Snowmobile trails funds down

Fewer state registration fees collected in warmer winters

Monday, February 11, 2013
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Snowmobilers on Lake Sacandaga behind Lanzi's on the Lake in Mayfield on Sunday, February 10, 2013.
Photographer: Patrick Dodson
Snowmobilers on Lake Sacandaga behind Lanzi's on the Lake in Mayfield on Sunday, February 10, 2013.

— Warm winters are forcing local snowmobile clubs to raise more money than normal to maintain trails.

Because there was so little snow last winter, less state money is available to local clubs in Gov. Andrew Cuomo’s proposed 2013-2014 budget. Funding for trail maintenance comes from snowmobile registration fees, which were down significantly during the last winter season. Registrations are up this season, but are still lagging behind previous years.

“This [winter] the local assistance portion for trail grants only has about 70 percent of the funds it normally has,” said Dominic Jacangelo, executive director of the New York State Snowmobile Association.

That low level of funding is because only about 90,000 snowmobilers chose to register their sleds with the state’s state Department of Parks, Recreation and Historic Preservation last winter. This winter they’ll likely be around 110,000 registrations, which is still short of the 130,000 average registrations.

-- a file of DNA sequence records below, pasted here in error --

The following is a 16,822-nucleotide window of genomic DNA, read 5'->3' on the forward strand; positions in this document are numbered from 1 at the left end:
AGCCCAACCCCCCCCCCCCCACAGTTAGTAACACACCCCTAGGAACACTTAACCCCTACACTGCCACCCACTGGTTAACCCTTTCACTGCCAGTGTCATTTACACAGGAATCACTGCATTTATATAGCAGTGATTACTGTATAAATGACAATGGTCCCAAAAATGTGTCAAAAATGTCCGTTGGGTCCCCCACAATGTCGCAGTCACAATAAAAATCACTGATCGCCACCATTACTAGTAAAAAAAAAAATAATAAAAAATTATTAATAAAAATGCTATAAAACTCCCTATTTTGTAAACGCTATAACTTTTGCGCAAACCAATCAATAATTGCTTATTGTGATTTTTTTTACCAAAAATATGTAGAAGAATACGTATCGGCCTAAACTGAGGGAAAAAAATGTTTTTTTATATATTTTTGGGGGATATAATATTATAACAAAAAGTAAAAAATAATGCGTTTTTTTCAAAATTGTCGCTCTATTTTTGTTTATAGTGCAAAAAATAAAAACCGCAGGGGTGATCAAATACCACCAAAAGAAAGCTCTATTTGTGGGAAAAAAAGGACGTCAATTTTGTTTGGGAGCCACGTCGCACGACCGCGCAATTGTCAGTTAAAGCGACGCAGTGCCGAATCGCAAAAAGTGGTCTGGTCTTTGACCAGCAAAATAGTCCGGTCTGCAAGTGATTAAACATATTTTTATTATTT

All but $10 of registration fees, which are $45 for snowmobile club members and $100 for non-members, go to the state’s trail maintenance fund and are distributed to local clubs, which are responsible for trail maintenance.

Maintenance efforts by local clubs can include making new trails, putting in bridges and signs, and grooming trails. “Grooming also allows the trail to last longer because the snow gets compacted and it doesn’t melt as quickly,” Jacangelo said.

State Sen. Patty Ritchie, R-Oswegatchie, raised concerns about the levels of funding in the budget during a joint legislative budget hearing last week. Her concerns prompted state Department of Environmental Conservation Commissioner Joe Martens to promise to work with her on this issue.

Ritchie raised the issue because tourism dollars are directly linked to snowmobiling, with people skipping areas that don’t have well-maintained trails. The tourism impact is $868 million statewide, with most of the spending in upstate, according to a study compiled for the New York State Snowmobile Association.

In response to this continual budget crunch for local snowmobile clubs, Jacangelo said, “The clubs are doing everything they can to raise money … to make the trails as good as they possible can make them.”

Even when funding for maintenance from the state is at normal levels, clubs are raising 30 percent to 50 percent of the money they need.

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